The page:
[R-sig-ME] Statistical significance of random-effects (lme4 or others)

Ben Bolker bbo|ker @end|ng |rom gm@||@com
Mon Sep 7 17:58:18 CEST 2020

     Also see RLRsim, pbkrtest.

   lmerTest::ranova() is more convenient (and sounds like what you're 
looking for), but RLRsim and pbkrtest are going to be more accurate for 
individual comparisons.

On 9/7/20 2:13 AM, Daniel Lüdecke wrote:
> Hi Simon,
> I'm not sure if this is a useful question. The variance can / should never
> be negative, and it usually is always above 0 if you have some variation in
> your outcome depending on the group factors (random effects).
> Packages I know that do some "significance testing" or uncertainty
> estimation of random effects are lmerTest::ranova() (quite well documented
> what it does) or "arm::se.ranef()" resp. "parameters::standard_error(effects
> = "random")". The two latter packages compute standard errors for the
> conditional modes of the random effects (what you get with "ranef()").
> Best
> Daniel
> -----Ursprüngliche Nachricht-----
> Von: R-sig-mixed-models <r-sig-mixed-models-bounces using r-project.org> Im
> Auftrag von Simon Harmel
> Gesendet: Montag, 7. September 2020 06:28
> An: Juho Kristian Ruohonen <juho.kristian.ruohonen using gmail.com>
> Cc: r-sig-mixed-models <r-sig-mixed-models using r-project.org>
> Betreff: Re: [R-sig-ME] Statistical significance of random-effects (lme4 or
> others)
> Dear J,
> My goal is not to do any comparison between any models. Rather, for each
> model I want to know if the variance component is different from 0 or not.
> And what is a p-value for that.
> On Sun, Sep 6, 2020 at 11:21 PM Juho Kristian Ruohonen <
> juho.kristian.ruohonen using gmail.com> wrote:
>> A non-statistician's two cents:
>>     1. I'm not sure likelihood-ratio tests (LRTs) are valid at all for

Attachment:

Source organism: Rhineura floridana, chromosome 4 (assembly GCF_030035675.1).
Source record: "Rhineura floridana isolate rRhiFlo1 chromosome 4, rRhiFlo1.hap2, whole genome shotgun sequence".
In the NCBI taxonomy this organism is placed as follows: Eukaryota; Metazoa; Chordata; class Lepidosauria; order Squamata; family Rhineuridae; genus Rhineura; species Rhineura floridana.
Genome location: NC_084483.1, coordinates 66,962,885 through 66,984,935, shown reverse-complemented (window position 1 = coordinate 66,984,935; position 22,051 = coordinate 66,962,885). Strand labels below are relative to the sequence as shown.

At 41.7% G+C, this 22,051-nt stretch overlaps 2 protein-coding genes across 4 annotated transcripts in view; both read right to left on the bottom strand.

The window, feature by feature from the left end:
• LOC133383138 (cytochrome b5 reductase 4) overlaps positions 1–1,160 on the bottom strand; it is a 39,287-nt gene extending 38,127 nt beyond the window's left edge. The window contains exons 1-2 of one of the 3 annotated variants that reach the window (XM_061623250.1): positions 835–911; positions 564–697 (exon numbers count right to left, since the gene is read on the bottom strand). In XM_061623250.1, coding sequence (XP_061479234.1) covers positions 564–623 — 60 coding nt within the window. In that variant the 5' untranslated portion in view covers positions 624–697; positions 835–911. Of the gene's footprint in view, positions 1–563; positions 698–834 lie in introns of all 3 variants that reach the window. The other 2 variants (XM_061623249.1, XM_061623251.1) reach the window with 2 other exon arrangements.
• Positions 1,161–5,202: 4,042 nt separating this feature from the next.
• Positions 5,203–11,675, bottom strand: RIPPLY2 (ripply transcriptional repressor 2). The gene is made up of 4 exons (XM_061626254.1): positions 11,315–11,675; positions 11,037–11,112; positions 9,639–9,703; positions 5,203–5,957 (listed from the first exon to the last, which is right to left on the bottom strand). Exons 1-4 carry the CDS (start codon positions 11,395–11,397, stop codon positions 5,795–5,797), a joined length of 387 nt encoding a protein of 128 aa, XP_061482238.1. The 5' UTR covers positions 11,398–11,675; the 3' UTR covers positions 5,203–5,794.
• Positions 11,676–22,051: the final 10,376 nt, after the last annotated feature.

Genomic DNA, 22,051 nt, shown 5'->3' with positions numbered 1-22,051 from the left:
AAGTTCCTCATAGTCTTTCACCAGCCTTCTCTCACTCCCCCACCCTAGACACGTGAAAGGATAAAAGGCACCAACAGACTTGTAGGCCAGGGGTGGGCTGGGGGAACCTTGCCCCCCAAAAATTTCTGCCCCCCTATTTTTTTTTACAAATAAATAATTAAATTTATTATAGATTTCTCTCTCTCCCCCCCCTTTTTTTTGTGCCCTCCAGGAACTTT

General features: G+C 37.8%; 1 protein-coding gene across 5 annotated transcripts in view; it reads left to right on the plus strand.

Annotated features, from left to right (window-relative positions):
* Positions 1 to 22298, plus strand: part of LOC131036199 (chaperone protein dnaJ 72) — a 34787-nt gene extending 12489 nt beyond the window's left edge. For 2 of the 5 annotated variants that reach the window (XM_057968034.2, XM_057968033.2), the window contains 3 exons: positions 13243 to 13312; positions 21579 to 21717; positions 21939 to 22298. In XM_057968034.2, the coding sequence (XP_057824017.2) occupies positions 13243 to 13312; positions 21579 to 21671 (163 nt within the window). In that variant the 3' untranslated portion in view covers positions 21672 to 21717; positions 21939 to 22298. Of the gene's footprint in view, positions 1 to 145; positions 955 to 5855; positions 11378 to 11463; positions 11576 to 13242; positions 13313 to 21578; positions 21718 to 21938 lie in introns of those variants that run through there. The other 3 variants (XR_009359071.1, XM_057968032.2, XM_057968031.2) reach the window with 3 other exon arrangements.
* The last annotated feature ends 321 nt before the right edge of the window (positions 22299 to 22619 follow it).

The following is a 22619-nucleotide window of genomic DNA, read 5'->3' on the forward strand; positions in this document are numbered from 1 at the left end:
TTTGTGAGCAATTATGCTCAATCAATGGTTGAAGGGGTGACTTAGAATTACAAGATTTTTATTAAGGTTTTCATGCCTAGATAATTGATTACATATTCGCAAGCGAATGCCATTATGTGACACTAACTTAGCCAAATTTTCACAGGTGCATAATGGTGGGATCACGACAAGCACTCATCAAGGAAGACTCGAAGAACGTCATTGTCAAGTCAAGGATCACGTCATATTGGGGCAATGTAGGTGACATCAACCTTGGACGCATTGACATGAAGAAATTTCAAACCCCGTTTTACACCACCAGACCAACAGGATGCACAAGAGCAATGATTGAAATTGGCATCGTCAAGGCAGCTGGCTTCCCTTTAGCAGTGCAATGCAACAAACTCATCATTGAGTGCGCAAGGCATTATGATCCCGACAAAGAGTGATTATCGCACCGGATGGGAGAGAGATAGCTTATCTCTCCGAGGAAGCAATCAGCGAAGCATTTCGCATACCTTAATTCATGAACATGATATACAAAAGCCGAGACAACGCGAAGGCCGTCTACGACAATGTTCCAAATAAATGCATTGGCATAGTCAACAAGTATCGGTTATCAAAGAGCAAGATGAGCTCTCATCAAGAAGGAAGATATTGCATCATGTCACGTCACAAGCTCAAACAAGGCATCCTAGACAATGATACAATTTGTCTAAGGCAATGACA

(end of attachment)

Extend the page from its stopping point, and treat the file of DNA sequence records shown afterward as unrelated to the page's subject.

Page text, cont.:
>>     models fit using REML (rather than MLE). The anova() function seems to
>>     agree, given that its present version (4.0.2) refits the models using
>>     in order to compare their deviances.
>>     2. Even when the models have been fit using MLE, likelihood-ratio
>>     tests for variance components are only applicable in cases of a single
>>     variance component. In your case, this means a LRT can only be used for
> *m1
>>     vs ols1* and *m2 vs ols2*. There, you simply divide the p-value
>>     reported by *anova(m1, ols1) *and *anova(m2, ols2)* by two. Both are
>>     obviously extremely statistically significant. However, models *m3 *and
>>     *m4* both have two random effects. The last time I checked, the
>>     default assumption of a chi-squared deviance is no longer applicable in
>>     such cases, so the p-values reported by Stata and SPSS are only
> approximate
>>     and tend to be too conservative. Perhaps you might apply an information
>>     criterion instead, such as the AIC
> <https://bbolker.github.io/mixedmodels-misc/glmmFAQ.html#can-i-use-aic-for-m
> ixed-models-how-do-i-count-the-number-of-degrees-of-freedom-for-a-random-eff
> ect>
>>     .
>> Best,
>> J
> --
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